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Op-Ed: Where Are The Jobs?


Location: Washington, DC

Dear Friend,

As West Virginians continue to ponder the trillion dollar price tag on proposed health care legislation, it's worth taking a second look at some of the other big ticket items that have come before Congress in recent months.

Where are the jobs?

When it comes to the $787 billion stimulus bill, I took to the floor of the House this week to ask a question that many West Virginians have asked: After nearly seven months, where are the jobs?

The massive stimulus package passed in February was billed as a job creator, yet we once again opened the papers this week to see depressing news about unemployment across our state. For legislation designed to stem the tide of job loss, it's clear that the stimulus has fallen woefully short.

As I said at the time of the original debate, the need for economic stimulus legislation was clear, but the make-up of the final bill was far from the targeted, focused and efficient use of tax dollars that West Virginian's deserved.

Given the legislation's lackluster progress thus far, it's quite evident that the President and Congress must focus their efforts on supporting job creation. That's why I will continue to press for the reauthorization of the highway bill, legislation I believe can have a truly stimulative impact on our economy by investing in our transportation infrastructure.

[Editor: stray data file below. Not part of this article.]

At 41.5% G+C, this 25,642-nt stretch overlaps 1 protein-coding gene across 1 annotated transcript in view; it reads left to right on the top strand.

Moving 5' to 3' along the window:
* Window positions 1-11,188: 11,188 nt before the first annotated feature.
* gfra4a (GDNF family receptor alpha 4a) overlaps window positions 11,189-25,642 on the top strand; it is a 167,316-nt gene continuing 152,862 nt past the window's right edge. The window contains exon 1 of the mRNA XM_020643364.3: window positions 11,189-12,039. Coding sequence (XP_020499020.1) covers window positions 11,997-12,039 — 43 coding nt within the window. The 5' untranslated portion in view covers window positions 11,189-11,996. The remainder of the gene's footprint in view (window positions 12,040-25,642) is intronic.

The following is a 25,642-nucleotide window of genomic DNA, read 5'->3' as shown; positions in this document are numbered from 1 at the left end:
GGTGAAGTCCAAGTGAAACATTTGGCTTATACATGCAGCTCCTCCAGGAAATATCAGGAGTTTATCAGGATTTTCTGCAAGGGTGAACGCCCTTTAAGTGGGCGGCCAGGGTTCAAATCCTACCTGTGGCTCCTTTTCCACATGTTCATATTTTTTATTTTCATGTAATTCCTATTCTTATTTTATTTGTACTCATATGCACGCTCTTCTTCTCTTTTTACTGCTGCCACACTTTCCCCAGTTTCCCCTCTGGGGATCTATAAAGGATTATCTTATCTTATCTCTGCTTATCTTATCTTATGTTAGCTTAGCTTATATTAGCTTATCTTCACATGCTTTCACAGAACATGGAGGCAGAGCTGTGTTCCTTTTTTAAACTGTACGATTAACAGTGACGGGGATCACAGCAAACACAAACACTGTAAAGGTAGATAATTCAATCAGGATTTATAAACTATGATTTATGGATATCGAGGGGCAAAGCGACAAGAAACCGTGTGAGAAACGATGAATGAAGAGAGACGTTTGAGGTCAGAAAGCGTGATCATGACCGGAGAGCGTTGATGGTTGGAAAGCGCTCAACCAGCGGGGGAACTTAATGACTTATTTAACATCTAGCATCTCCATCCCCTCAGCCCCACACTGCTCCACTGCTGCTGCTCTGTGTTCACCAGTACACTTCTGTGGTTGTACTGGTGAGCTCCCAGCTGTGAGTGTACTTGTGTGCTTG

Smart Regulation for the Financial Industry

And just as residents across our state have been skeptical about the track record of the stimulus, it's also clear that we need to draw the right lessons from the misguided $700 billion bailout of financial institutions last fall. With these financial bailouts as a backdrop, Congress is engaged in debate about how to best reform financial regulations.

As the debate moves forward, we must seek smart regulation -- not simply more regulation. By improving coordination across regulatory agencies we can provide strong consumer protections, but we must also ensure that new regulations don't stifle or restrict the flow of credit to individuals and small businesses across our state.

We know that small businesses rely on access to credit to invest in their business and create jobs. After all, they have historically created nearly 70 percent of new jobs across our nation and any new legislation shouldn't jeopardize their important role as new job creators.

As always, please don't hesitate to contact me with your thoughts, ideas and concerns. It is truly an honor to serve you and your family.

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